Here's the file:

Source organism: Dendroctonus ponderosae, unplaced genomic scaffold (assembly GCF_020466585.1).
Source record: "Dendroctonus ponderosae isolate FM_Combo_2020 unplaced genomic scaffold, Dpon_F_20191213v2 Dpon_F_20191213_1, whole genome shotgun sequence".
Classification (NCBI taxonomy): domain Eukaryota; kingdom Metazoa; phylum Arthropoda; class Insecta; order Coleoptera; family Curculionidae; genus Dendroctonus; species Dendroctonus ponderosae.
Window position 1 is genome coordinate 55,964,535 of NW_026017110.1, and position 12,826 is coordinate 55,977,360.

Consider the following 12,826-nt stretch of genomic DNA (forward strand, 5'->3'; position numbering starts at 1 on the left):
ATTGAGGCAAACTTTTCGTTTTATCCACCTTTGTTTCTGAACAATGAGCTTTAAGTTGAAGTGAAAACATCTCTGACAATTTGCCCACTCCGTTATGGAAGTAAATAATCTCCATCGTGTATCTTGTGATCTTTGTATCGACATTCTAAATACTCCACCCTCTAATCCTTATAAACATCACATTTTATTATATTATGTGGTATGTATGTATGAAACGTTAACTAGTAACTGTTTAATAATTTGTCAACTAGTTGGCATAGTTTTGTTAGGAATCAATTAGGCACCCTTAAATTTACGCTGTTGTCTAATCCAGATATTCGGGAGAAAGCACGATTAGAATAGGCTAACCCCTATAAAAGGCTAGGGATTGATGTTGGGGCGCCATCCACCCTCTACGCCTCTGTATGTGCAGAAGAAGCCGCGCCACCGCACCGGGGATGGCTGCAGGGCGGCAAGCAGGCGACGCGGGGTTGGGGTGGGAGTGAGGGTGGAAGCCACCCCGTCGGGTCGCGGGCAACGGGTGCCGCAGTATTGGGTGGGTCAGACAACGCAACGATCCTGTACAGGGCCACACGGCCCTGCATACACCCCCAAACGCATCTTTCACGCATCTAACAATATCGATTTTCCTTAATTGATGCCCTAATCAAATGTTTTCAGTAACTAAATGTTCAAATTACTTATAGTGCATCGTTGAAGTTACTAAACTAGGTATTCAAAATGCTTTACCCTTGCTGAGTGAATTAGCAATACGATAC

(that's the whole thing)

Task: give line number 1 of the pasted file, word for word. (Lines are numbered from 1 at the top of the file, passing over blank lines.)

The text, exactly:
Source organism: Dendroctonus ponderosae, unplaced genomic scaffold (assembly GCF_020466585.1).